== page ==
Narrative Choice

by luciditewriting

“Your mom took me to my friend’s funeral in Minneapolis today,” Grandma said nonchalantly while spitting a cherry pit into her perfectly manicured fingers. “She started crying in the middle of it. She was thinking of me, I would suppose. I mean, she didn’t know the lady who had died.” She glanced off into the distance for a split second before turning to look me straight in the eyes. “That’s why we’ve got to get to work, honey,” she laughed. “Where’s that little iThing you record me on?”

As we recorded the second hour of fodder for her memoir (I love that she’s always referred to the project as a personal “memoir” and never the more straightforward and structured genre of “autobiography”), I began to think about how we choose to represent ourselves, our lives, through narrative. Like it or not, we are defined by the stories we tell and those that are told about us.

Of course, there are some stories we would rather not remember… like the ones my parents bring up at family gatherings with an annoying sparkle in their eyes, the ones that elicit a hand- across- the- throat gesture and a terse “okay, moving on” from me, even at age 31. Then there are other stories we perpetuate ourselves, often times the ones that make us seem grander, quirkier, more sophisticated or more humorous than we really are (or were).

One aspect of working with Grandma that has been particularly striking is her “full-throttle” approach to storytelling. It’s no holds barred; the good, the bad, and the hilarious spill out of her mouth effortlessly, even when I can tell she’s getting tired. Whether she realizes it or not, she’s defining herself as fully and completely as possible, and it’s amazing to witness. Her recordings are peppered with stories of success (told in a very straightforward, non- glorified manner), hard work, and deliberate choices to help others (including many good deeds she rarely admits to having done).

There are also stories like this one, that both evoke a bygone era and round out her life’s narrative. These are the moments that are especially rich.

“Have I told you the story about the American Legion award?”

“Ummm, I can’t remember.”

“Well, I was slated to receive the American Legion award, given to one graduating senior per year. One girl and one boy. My parents were so proud of me. Boy, did I mess that one up.”

“Oh yeah?”

“Well, I was caught smoking in the girls locker room. Not many people had access to cigarettes in those days because of the war and rations. But, since I worked at the drug store, I could get as many packs as I wanted. All I had to do was put my name on a slip of paper in the cash register drawer and they would count them up at the end of the week and take the money out of my paycheck. My friends and I loved smoking. That’s before we knew it could kill ya’.” [laugh]

“Anyways, it was after the school play and we had it all worked out. I told my friends to talk to absolutely everybody, all the parents and all the teachers who would have wanted to congratulate us, before coming back down to the locker room. Well, the gym teacher, Ms. Woods –who I liked a whole lot– was on to us. She knocked on the locker room door and said she wanted to congratulate us in person, that she hadn’t talked to all of us. My friends sent me to the door, because she liked me real well– she thought I should go to the U of M and become a cheerleader. Anyways, as soon as I opened the door, she knew. She reported us to the principal and the next Monday 3 out of the 4 of us admitted to smoking in the locker room that night. The one who lied ended up getting the award that they, you know, revoked from me. I was so angry about that. I don’t think I ever forgave her for that. My parents were so disappointed. They were really involved with the Legion. That’s how that went… can we take a quick break now?”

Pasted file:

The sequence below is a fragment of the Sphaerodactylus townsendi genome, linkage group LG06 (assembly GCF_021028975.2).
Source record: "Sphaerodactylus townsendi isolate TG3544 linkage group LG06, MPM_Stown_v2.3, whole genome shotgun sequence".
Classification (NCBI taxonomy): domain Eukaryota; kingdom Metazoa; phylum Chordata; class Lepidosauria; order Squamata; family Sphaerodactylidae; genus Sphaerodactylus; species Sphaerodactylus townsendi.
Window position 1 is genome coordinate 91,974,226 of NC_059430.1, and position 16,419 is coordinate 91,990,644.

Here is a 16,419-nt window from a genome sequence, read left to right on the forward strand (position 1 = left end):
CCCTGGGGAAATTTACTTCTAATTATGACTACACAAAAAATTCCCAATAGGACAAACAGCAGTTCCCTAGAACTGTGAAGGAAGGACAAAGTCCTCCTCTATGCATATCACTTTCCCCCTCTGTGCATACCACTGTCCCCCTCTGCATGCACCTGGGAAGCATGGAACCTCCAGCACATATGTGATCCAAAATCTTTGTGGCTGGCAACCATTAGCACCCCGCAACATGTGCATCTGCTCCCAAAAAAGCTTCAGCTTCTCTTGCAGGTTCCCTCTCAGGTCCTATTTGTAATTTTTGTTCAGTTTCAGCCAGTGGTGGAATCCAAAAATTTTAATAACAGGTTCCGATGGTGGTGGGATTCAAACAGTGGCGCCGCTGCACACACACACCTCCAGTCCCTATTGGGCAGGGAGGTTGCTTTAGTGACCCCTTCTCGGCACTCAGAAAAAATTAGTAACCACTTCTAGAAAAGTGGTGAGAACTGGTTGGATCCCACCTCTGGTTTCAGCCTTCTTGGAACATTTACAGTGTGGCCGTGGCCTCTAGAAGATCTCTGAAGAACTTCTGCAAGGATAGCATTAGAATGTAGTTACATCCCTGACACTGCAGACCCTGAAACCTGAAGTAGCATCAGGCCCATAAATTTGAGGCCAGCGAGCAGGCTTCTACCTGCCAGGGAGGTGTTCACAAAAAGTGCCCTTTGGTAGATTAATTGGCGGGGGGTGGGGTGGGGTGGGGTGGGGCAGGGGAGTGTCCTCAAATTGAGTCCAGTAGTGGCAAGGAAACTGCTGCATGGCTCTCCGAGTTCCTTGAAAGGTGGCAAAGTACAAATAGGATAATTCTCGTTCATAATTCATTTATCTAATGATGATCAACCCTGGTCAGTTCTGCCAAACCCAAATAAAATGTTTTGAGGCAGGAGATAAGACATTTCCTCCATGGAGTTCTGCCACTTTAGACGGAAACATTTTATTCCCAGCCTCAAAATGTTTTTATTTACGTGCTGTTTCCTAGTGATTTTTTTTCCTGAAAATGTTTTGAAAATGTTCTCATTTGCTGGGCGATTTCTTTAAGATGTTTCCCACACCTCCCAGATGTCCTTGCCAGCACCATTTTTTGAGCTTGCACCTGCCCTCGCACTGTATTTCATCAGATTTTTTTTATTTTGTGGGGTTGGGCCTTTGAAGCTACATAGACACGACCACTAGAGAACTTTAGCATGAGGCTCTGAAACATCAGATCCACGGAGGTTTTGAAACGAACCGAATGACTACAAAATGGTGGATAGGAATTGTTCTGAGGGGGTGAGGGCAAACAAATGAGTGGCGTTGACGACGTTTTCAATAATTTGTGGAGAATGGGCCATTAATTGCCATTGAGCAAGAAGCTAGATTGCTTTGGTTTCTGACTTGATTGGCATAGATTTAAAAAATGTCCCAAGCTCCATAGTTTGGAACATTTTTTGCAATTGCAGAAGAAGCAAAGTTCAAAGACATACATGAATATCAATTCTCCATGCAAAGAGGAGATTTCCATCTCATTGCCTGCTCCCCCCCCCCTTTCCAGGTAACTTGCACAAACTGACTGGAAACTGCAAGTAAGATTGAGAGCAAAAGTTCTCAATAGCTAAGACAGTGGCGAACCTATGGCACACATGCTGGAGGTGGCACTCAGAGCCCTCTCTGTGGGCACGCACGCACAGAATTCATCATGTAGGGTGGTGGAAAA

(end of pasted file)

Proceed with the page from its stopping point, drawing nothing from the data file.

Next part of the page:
I was in high school when I first heard this story, and she told it just like that. There was no moralizing, no trying to justify what she had done and no overt warning —just straightforward “cause and effect.” I remember loving the story the first time I heard it. I identified with her, the “good girl” with an experimental streak (or so I fancied myself). I remember being surprised by her honesty, and the fact that she didn’t end the story with “so that’s why you shouldn’t smoke” or something condescending like that. That just wasn’t her style. I also loved that she admitted to being really pissed (perhaps still) at the other girl, the liar.

The narrative was–and still is– so vivid, so simple, and I understood much more about my Grandma by the way she chose (and still chooses) to tell it. Does it make her look especially good? Yes and no– it was obvious by the fact that she had been given the award that she was an exemplary student and young citizen who made a choice and suffered the consequences (both not getting the award and of feeling resentful toward the liar, which may have bothered her as much as not getting the award). Does it make her look human and honest? Absolutely. And let’s face it– from a narrative perspective, who really wants to read about the “good girl” all the time anyways.

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